Posted by Ellen Krafve - email
RUSK, TX (KLTV) - Another round for the East Texas house. It's a growing trend - more and more East Texans are pushing to turn their dry communities, cities, and counties, wet.
The latest to add its name to the hat is the Rusk Citizens for Economic Growth, and its members are now asking for the the city to allow the sale of mixed drinks in restaurants and the sale of beer and wine for off site consumption.
Here is a look at what is driving the movement.
In Longview, they say the alcohol business is booming.
"Sales are doing great," exclaimed Dana Lesvette with Don's food stores. "They're up about 25 percent over this time last year."
In Rusk, there's no business at all.
"It's going to be interesting to see whether or not it passes," said Connie Quine with the Cherokee County voter registration office.
Quine said she just finished verifying 326 signatures that represent residents who want to take the issue to the May ballot.
Similar petitions have popped up over the past few months in Rains and Van Zandt Counties and parts of Smith and Henderson. Even drawing the lines down to the precinct, in other places, voters have already opted to go wet, like in Angelina County. In Tyler and Longview, alcohol can be sold only in restaurants and bars. Stores may sell alcohol in Malakoff and Coffee City. Is it a coincidence? Tom Mullins with the Tyler Economic Council spoke with us from the phone.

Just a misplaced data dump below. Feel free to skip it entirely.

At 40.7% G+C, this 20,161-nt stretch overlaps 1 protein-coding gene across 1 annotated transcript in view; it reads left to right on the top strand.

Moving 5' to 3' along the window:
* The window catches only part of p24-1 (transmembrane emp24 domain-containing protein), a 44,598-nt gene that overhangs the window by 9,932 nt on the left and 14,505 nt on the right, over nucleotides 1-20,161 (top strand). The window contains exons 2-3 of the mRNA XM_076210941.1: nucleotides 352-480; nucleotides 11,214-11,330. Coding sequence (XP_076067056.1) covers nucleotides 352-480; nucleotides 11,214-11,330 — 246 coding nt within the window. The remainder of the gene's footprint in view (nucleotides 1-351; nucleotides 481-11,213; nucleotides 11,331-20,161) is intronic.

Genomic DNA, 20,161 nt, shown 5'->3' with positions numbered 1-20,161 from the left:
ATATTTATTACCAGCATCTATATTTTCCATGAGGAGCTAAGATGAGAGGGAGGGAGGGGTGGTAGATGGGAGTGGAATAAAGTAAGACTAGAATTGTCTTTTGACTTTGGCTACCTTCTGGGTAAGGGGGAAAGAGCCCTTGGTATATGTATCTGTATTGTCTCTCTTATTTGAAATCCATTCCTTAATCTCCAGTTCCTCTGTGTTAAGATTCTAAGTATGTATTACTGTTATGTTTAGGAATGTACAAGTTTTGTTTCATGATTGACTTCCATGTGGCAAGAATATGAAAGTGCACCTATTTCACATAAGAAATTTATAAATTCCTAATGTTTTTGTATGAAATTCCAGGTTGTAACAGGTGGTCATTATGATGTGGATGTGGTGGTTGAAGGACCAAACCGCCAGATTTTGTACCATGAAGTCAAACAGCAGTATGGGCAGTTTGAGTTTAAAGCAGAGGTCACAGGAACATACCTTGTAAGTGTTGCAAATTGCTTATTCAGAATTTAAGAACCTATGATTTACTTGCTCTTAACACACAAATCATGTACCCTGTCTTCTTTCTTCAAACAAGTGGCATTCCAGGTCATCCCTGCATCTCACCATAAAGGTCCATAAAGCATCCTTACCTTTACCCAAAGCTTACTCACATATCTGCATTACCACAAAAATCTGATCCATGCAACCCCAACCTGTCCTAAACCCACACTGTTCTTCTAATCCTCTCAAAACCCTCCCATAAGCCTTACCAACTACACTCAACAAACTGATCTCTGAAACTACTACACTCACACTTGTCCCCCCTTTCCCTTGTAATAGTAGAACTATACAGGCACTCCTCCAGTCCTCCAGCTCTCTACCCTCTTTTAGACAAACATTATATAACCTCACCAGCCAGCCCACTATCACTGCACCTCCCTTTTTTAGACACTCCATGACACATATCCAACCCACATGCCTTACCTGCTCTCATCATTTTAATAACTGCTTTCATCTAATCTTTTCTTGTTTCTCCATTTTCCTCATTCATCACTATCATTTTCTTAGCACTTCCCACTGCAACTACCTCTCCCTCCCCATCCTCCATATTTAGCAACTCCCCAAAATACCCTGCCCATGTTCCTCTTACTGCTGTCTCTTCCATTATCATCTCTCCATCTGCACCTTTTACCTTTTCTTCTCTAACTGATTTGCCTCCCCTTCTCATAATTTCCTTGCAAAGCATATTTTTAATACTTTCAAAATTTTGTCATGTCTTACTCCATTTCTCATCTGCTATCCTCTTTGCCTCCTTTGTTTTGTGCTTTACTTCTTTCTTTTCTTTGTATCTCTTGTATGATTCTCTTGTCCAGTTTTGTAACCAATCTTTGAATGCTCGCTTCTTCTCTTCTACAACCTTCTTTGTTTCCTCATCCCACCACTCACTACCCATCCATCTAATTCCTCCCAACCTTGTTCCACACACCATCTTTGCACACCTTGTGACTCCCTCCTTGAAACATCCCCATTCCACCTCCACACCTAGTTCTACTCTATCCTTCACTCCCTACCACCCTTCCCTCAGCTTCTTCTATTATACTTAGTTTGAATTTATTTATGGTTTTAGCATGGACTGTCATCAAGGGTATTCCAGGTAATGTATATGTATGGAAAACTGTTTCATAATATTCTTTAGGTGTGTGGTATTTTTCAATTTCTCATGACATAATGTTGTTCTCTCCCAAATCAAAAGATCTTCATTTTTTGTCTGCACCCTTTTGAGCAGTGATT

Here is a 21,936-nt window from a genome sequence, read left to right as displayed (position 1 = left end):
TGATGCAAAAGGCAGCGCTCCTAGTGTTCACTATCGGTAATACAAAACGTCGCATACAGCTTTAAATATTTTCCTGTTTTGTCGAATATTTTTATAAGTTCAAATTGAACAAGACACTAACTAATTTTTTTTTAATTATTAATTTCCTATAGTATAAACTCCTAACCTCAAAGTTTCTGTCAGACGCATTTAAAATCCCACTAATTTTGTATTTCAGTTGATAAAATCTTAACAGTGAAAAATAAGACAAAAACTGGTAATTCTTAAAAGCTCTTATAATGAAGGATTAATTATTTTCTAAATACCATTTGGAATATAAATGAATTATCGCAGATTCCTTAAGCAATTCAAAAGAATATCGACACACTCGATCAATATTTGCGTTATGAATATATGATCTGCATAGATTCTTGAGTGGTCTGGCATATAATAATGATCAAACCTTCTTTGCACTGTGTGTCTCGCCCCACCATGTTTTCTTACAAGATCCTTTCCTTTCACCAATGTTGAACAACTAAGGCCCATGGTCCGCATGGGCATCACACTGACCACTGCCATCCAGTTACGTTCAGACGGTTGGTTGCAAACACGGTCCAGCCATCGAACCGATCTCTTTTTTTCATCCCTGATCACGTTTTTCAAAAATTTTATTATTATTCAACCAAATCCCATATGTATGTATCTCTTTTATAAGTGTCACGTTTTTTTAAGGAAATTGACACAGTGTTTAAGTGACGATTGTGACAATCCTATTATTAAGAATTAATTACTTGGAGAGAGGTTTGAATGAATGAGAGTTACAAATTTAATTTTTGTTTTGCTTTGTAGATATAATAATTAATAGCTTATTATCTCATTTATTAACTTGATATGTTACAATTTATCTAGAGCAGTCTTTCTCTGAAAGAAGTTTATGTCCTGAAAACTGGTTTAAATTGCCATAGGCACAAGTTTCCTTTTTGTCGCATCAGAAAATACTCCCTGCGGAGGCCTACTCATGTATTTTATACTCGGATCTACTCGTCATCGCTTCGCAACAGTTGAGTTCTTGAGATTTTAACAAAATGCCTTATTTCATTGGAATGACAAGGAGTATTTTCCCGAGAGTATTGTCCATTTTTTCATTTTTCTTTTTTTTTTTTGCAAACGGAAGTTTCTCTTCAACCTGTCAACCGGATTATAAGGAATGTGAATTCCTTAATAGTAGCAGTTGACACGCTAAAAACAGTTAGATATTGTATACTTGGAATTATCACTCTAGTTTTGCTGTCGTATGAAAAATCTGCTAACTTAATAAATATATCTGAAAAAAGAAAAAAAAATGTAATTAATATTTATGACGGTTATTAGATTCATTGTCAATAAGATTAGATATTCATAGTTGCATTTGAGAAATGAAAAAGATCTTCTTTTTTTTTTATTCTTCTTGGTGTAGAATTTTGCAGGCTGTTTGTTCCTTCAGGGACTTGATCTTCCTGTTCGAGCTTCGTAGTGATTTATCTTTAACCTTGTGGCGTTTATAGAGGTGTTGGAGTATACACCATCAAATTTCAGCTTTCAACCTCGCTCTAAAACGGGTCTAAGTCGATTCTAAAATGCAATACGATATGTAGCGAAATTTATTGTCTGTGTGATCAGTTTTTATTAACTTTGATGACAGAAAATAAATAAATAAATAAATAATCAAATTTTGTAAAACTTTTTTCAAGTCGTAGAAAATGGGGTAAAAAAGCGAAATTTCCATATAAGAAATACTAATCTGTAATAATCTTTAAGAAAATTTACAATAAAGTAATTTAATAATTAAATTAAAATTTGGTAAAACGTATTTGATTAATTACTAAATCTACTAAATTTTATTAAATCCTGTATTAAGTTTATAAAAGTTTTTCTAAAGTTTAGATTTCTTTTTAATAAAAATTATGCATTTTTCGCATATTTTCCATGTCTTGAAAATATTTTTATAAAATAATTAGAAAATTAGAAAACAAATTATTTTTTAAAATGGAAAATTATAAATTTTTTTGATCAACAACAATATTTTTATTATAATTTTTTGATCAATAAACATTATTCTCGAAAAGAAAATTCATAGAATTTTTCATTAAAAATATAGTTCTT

"The law was amended a few years ago by the Texas legislature to make it easier to have elections," explained Mullins.
He said more people are moving into East Texas, and if they want alcohol, they'll go where they can to buy it, boosting that particular economy.
"Some people will just say it's time that we capture that retail dollar and the taxes that go along with it," said Mullins.
"The only people that really make money are the people who are selling it," said Lee Welch, the pastor of First Baptist Church in Rusk.
Welch and Jim Goforth are with the Citizens Against Legalized Liquor. They say the money argument just doesn't hold water.
"These outside sources have been coming in and finding a few people who want to see it happen in their community," said Goforth.
"We'd just like to keep our town like it is," said Welch.
It could soon be in the hands of the voters. Until then, the debate continues.